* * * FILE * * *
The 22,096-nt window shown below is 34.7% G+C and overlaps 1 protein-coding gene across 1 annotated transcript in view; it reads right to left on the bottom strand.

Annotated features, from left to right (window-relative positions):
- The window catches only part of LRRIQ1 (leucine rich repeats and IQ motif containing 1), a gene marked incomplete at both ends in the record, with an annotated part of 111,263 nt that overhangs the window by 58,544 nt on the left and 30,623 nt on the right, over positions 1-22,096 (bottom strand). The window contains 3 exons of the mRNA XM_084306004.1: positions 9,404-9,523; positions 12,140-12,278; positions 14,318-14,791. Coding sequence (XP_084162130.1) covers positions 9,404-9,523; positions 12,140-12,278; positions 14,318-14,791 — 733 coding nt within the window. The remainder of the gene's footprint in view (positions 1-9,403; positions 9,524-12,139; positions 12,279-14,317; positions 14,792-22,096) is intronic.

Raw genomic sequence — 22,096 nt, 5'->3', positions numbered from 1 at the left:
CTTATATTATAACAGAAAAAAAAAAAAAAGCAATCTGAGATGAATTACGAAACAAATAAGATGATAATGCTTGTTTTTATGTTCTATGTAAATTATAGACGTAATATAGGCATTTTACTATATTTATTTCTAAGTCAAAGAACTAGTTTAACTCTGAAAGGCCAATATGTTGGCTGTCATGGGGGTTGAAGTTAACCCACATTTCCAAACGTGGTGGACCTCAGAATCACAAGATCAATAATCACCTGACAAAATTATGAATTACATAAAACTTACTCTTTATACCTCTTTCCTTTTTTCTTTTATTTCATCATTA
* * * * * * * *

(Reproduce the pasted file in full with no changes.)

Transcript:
The 22,096-nt window shown below is 34.7% G+C and overlaps 1 protein-coding gene across 1 annotated transcript in view; it reads right to left on the bottom strand.

Annotated features, from left to right (window-relative positions):
- The window catches only part of LRRIQ1 (leucine rich repeats and IQ motif containing 1), a gene marked incomplete at both ends in the record, with an annotated part of 111,263 nt that overhangs the window by 58,544 nt on the left and 30,623 nt on the right, over positions 1-22,096 (bottom strand). The window contains 3 exons of the mRNA XM_084306004.1: positions 9,404-9,523; positions 12,140-12,278; positions 14,318-14,791. Coding sequence (XP_084162130.1) covers positions 9,404-9,523; positions 12,140-12,278; positions 14,318-14,791 — 733 coding nt within the window. The remainder of the gene's footprint in view (positions 1-9,403; positions 9,524-12,139; positions 12,279-14,317; positions 14,792-22,096) is intronic.

Raw genomic sequence — 22,096 nt, 5'->3', positions numbered from 1 at the left:
CTTATATTATAACAGAAAAAAAAAAAAAAGCAATCTGAGATGAATTACGAAACAAATAAGATGATAATGCTTGTTTTTATGTTCTATGTAAATTATAGACGTAATATAGGCATTTTACTATATTTATTTCTAAGTCAAAGAACTAGTTTAACTCTGAAAGGCCAATATGTTGGCTGTCATGGGGGTTGAAGTTAACCCACATTTCCAAACGTGGTGGACCTCAGAATCACAAGATCAATAATCACCTGACAAAATTATGAATTACATAAAACTTACTCTTTATACCTCTTTCCTTTTTTCTTTTATTTCATCATTA